Is It Safe to Exercise With Rheumatoid Arthritis?

Read Transcript

Exercise is excellent for any type of arthritis. So the problem with exercise is that it's counter-intuitive. If your joint hurts, your body is telling you, rest it, don't exercise, so what we tell our patients is, that on a good day, they do a little bit more exercise, on a bad day they do a little less. Now, it's very important for us as rheumatologist, to point out to our patients that when you're younger, at least as a male, no pain no gain, so you face your way through the pain.

That's not true when you have Rheumotoid arthitis, listen to your arthritis, and you always want to practice range of motion, so you want to preserve range of motion and the natural tendency with Rheumatoid Arthritis is flexing contraction where you can't straighten everything out, so always practice range of motion which has, it puts very little stress on you, and then what we always ask them to do, is conditioning exercises that help you get stronger, not bulking exercises where you lift heavier weights every time.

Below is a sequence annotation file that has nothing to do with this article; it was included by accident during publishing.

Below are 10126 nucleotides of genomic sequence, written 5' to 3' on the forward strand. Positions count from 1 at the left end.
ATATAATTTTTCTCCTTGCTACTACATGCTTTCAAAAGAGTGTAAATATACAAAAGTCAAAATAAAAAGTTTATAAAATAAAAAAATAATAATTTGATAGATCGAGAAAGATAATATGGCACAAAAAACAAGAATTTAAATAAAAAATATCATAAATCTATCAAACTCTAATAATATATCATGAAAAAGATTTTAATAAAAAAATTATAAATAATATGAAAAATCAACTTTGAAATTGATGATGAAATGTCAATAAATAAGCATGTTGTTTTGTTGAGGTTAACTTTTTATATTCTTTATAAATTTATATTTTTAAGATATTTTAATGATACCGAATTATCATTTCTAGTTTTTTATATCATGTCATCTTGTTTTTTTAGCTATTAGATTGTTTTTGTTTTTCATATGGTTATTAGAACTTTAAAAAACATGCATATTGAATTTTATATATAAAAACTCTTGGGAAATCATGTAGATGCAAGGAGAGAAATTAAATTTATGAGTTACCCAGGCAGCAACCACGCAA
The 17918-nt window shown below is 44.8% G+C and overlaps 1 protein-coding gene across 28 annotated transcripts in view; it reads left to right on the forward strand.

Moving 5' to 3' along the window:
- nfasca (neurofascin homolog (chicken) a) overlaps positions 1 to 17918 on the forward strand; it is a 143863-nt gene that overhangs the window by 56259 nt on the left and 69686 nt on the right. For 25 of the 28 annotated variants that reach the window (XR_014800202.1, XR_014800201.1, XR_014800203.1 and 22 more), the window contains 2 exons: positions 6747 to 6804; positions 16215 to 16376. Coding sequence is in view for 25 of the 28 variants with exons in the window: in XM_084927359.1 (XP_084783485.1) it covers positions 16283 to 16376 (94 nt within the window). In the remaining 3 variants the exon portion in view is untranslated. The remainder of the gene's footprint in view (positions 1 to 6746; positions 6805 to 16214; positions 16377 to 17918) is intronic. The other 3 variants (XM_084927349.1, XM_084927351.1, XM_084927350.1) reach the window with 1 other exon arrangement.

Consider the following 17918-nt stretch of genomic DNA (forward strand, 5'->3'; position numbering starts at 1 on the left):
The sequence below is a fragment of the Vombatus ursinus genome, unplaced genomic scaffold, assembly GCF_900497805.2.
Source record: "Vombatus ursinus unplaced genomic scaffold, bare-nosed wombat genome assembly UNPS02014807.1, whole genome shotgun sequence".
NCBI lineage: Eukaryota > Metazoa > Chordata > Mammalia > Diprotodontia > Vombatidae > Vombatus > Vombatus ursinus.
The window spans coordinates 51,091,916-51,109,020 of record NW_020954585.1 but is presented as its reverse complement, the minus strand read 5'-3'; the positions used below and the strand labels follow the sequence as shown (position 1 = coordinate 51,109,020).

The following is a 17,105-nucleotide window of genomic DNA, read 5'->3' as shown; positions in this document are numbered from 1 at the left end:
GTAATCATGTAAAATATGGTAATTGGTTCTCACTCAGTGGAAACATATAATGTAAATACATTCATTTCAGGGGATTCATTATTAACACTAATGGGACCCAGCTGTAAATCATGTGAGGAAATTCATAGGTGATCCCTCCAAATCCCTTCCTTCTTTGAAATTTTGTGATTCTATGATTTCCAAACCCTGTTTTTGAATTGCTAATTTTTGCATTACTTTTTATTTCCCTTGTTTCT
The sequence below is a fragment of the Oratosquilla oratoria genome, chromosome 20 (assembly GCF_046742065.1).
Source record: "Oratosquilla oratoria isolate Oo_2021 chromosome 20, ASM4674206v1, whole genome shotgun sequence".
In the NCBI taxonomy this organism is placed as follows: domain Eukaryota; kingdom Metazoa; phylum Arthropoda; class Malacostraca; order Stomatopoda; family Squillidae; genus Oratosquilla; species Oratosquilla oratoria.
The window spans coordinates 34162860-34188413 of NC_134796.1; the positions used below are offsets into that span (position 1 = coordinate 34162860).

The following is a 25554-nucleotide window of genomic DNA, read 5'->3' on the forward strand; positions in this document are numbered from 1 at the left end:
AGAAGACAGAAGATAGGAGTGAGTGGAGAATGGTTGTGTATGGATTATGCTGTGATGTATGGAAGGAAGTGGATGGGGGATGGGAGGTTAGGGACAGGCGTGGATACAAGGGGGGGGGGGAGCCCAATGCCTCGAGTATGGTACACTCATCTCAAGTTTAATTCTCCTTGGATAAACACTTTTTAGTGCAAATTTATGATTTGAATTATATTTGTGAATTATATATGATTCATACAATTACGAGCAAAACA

So typically, when somebody has a personal trainer, the personal trainer wants them to progress and go from five pound weights to 10, to 15, to 20, 25, and get stronger and stronger. That's hard on the joints, so we always tell our patients, go with low weights, stay with low weights, add repetitions, condition the joint, because, in fact, we do want them to keep their joints strong because that way they protect them and keep them from being injured, keeps them from falling and breaking a hip, but they need to be very careful, because on a bad day, they need to do less.